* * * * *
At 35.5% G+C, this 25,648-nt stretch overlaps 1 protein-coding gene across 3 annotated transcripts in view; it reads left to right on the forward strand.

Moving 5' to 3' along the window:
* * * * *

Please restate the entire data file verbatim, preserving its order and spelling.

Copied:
At 35.5% G+C, this 25,648-nt stretch overlaps 1 protein-coding gene across 3 annotated transcripts in view; it reads left to right on the forward strand.

Moving 5' to 3' along the window: